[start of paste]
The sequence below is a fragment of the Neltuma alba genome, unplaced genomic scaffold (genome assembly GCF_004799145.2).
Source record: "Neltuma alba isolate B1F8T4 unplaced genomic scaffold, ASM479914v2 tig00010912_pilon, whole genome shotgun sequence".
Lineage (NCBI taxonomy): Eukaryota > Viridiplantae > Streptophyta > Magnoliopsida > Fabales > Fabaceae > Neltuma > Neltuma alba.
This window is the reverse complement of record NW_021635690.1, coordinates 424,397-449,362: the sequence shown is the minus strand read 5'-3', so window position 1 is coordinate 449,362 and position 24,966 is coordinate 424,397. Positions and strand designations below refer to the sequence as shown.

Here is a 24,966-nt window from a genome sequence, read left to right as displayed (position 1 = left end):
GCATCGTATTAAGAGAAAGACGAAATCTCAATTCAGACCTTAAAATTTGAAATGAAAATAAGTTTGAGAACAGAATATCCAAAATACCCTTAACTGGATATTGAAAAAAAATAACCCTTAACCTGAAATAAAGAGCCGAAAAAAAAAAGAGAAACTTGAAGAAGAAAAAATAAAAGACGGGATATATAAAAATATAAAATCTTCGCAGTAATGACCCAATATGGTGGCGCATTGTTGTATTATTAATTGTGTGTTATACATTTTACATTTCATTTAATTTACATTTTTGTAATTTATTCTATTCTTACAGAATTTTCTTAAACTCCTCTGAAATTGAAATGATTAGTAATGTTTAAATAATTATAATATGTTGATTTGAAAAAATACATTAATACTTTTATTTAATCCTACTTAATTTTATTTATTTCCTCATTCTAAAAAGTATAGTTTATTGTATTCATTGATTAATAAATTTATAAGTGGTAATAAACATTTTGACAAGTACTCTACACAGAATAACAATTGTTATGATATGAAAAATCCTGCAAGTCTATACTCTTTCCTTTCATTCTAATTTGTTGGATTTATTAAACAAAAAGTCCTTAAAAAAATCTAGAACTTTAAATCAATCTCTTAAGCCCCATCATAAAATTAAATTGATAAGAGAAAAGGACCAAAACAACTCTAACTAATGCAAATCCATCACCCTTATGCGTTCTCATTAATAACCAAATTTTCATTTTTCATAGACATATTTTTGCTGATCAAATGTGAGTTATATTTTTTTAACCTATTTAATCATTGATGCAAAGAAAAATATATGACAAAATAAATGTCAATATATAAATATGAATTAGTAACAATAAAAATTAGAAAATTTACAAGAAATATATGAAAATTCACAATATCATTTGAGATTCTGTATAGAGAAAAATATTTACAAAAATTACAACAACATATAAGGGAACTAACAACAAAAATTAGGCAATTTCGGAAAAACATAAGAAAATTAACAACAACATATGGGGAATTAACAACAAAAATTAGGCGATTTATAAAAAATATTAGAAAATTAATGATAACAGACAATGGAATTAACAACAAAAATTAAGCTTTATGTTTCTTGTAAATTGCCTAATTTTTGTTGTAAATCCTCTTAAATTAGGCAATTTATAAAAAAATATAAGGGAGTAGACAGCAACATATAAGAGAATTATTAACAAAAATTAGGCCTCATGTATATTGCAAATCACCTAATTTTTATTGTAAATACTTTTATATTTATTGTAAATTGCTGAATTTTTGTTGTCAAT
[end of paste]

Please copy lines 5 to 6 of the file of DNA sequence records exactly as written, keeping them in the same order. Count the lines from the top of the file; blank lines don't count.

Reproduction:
Here is a 24,966-nt window from a genome sequence, read left to right as displayed (position 1 = left end):
GCATCGTATTAAGAGAAAGACGAAATCTCAATTCAGACCTTAAAATTTGAAATGAAAATAAGTTTGAGAACAGAATATCCAAAATACCCTTAACTGGATATTGAAAAAAAATAACCCTTAACCTGAAATAAAGAGCCGAAAAAAAAAAGAGAAACTTGAAGAAGAAAAAATAAAAGACGGGATATATAAAAATATAAAATCTTCGCAGTAATGACCCAATATGGTGGCGCATTGTTGTATTATTAATTGTGTGTTATACATTTTACATTTCATTTAATTTACATTTTTGTAATTTATTCTATTCTTACAGAATTTTCTTAAACTCCTCTGAAATTGAAATGATTAGTAATGTTTAAATAATTATAATATGTTGATTTGAAAAAATACATTAATACTTTTATTTAATCCTACTTAATTTTATTTATTTCCTCATTCTAAAAAGTATAGTTTATTGTATTCATTGATTAATAAATTTATAAGTGGTAATAAACATTTTGACAAGTACTCTACACAGAATAACAATTGTTATGATATGAAAAATCCTGCAAGTCTATACTCTTTCCTTTCATTCTAATTTGTTGGATTTATTAAACAAAAAGTCCTTAAAAAAATCTAGAACTTTAAATCAATCTCTTAAGCCCCATCATAAAATTAAATTGATAAGAGAAAAGGACCAAAACAACTCTAACTAATGCAAATCCATCACCCTTATGCGTTCTCATTAATAACCAAATTTTCATTTTTCATAGACATATTTTTGCTGATCAAATGTGAGTTATATTTTTTTAACCTATTTAATCATTGATGCAAAGAAAAATATATGACAAAATAAATGTCAATATATAAATATGAATTAGTAACAATAAAAATTAGAAAATTTACAAGAAATATATGAAAATTCACAATATCATTTGAGATTCTGTATAGAGAAAAATATTTACAAAAATTACAACAACATATAAGGGAACTAACAACAAAAATTAGGCAATTTCGGAAAAACATAAGAAAATTAACAACAACATATGGGGAATTAACAACAAAAATTAGGCGATTTATAAAAAATATTAGAAAATTAATGATAACAGACAATGGAATTAACAACAAAAATTAAGCTTTATGTTTCTTGTAAATTGCCTAATTTTTGTTGTAAATCCTCTTAAATTAGGCAATTTATAAAAAAATATAAGGGAGTAGACAGCAACATATAAGAGAATTATTAACAAAAATTAGGCCTCATGTATATTGCAAATCACCTAATTTTTATTGTAAATACTTTTATATTTATTGTAAATTGCTGAATTTTTGTTGTCAAT